Ambidextrous leadership, absorptive capacity and innovation adoption: based on evidence drawn from heavy equipment manufacturing firms in China

Li, Heng (2019). Ambidextrous leadership, absorptive capacity and innovation adoption: based on evidence drawn from heavy equipment manufacturing firms in China. University of Birmingham. Ph.D.

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The aim of this thesis is to explore the relationship amongst Ambidextrous Leadership, Innovation Adoption and Absorptive Capacity by investigation on heavy equipment manufacturing firms in China. The theoretical model proposed in this thesis addresses the relationship between senior managers’ ambidextrous leadership and the process of innovation adoption from the perspective of Absorptive Capacity. Ambidextrous Leadership is defined by Rosing, Frese and Bausch (2011, p.956) as a unique style of innovation leadership, which utilises opening and closing leader behaviours along with switches between them to address contradicting requirements embedded in the innovation process. Innovation Adoption refers to a process of organisational innovation that emphasises the development of innovation primarily through the adoption of external knowledge. Absorptive Capacity is fundamentally a learning process that enables organisations to innovate through absorbing knowledge from the external environment.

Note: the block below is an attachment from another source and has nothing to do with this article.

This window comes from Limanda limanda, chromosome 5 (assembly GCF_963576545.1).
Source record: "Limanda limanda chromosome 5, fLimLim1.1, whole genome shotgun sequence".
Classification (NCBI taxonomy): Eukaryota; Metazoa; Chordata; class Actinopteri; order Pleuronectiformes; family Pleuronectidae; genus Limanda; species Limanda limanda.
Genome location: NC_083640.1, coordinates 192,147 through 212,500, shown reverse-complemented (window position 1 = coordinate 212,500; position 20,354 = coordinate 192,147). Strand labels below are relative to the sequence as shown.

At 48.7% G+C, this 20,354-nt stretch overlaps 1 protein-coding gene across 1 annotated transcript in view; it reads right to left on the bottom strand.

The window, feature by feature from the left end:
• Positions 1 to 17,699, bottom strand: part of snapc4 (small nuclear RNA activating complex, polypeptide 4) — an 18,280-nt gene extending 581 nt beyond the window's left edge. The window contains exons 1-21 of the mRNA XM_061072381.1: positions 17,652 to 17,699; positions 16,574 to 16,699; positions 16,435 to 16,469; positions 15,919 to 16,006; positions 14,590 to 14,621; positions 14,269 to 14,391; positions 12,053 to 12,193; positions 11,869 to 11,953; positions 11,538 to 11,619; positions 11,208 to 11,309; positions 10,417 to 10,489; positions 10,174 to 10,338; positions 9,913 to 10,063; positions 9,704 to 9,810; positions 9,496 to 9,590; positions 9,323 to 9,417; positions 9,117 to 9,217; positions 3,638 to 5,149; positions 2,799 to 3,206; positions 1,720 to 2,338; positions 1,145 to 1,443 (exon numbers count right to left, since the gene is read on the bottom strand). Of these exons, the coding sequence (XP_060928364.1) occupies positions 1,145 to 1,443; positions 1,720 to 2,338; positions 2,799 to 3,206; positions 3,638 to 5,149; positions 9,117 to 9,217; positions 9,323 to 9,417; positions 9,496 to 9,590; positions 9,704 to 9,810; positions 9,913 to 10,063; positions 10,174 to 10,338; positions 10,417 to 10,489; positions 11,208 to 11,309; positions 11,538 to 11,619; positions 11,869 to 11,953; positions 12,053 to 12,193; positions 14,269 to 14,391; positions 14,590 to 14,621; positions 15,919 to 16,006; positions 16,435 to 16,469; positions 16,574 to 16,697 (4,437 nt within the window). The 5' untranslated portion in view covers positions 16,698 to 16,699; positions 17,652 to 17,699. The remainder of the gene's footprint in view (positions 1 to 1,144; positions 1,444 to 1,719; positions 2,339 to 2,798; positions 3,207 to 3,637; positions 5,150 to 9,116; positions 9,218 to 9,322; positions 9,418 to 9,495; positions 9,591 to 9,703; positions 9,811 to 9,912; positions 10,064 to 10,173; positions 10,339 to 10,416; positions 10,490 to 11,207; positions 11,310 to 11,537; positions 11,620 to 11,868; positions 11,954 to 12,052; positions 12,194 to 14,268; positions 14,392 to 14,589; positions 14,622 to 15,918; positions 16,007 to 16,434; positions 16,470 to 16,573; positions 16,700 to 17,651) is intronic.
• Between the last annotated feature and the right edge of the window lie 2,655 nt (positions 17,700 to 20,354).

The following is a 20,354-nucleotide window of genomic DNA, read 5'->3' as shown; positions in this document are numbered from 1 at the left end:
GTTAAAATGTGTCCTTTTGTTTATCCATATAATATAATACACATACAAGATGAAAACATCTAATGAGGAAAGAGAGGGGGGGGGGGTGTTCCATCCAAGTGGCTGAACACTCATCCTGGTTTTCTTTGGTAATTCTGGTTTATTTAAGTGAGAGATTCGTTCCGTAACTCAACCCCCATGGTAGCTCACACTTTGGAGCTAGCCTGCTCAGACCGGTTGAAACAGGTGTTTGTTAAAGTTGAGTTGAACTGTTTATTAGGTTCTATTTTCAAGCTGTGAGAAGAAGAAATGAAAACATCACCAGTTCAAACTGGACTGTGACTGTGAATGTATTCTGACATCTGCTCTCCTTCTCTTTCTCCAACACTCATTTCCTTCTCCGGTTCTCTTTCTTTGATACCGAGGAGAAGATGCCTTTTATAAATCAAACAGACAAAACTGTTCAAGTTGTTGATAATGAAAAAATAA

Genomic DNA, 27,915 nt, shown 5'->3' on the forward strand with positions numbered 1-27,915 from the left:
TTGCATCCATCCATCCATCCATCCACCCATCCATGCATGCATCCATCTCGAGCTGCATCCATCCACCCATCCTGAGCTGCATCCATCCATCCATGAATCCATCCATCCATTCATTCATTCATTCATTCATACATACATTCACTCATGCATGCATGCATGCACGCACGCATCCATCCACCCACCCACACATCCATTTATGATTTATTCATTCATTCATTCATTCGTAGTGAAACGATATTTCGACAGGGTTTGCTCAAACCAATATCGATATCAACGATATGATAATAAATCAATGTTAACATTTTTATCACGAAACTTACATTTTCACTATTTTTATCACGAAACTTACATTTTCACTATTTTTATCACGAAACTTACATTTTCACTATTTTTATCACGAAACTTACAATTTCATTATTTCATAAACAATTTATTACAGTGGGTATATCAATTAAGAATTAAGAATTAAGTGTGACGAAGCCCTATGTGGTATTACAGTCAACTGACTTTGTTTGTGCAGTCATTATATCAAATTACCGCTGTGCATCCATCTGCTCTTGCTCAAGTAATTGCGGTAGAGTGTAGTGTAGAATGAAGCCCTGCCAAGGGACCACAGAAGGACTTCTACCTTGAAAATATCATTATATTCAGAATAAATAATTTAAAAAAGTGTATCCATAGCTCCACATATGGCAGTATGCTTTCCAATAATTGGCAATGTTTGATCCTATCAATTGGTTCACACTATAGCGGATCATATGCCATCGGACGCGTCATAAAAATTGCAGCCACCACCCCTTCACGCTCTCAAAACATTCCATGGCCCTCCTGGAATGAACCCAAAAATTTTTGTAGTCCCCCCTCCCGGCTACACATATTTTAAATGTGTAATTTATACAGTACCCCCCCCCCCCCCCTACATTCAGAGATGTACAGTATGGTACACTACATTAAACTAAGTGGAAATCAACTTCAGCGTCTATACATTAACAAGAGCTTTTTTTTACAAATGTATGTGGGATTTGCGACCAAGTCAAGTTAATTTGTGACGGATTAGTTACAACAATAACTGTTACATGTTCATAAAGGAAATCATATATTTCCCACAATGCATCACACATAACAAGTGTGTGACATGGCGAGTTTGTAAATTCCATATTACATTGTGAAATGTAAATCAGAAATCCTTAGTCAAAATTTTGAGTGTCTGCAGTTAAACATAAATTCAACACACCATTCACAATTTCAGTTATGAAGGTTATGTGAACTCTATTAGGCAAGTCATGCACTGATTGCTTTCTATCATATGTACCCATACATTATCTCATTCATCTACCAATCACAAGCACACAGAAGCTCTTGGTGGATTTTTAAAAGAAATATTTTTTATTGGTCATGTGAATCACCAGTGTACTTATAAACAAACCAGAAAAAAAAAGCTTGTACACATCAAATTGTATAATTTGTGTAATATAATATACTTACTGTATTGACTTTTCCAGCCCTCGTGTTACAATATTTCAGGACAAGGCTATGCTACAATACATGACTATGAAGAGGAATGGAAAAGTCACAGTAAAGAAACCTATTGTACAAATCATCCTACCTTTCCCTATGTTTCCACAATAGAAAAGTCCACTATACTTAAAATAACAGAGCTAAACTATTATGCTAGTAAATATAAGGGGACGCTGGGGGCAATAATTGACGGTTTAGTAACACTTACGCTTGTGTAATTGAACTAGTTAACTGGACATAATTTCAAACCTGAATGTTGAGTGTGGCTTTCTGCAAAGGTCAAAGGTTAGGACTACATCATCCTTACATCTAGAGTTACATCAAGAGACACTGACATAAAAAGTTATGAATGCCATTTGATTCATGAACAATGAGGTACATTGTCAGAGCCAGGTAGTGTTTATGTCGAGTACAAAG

This thesis uses a multiple-case study strategy, and collects data through semi-structured interviews, non-participating observation and company documents. Furthermore, data triangulation is employed to confirm factors in the theoretical model and to identify emerging factors.
This thesis contributes to the development of the Ambidextrous Leadership theory that centres on the senior manager level in the targeted industry. To my best knowledge, this is also the first study to focus on the relationship between the senior manager’s ambidextrous leadership and innovation adoption in China.
The results produced by this thesis give value to future Innovation and Ambidextrous Leadership researchers and proffers further insight for practitioners in the heavy equipment manufacturing industry in China.

Type of Work: Thesis (Doctorates > Ph.D.)
Award Type: Doctorates > Ph.D.
Licence: All rights reserved
College/Faculty: Colleges (2008 onwards) > College of Social Sciences
School or Department: Birmingham Business School, Department of Management
Funders: None/not applicable
Subjects: T Technology > TS Manufactures


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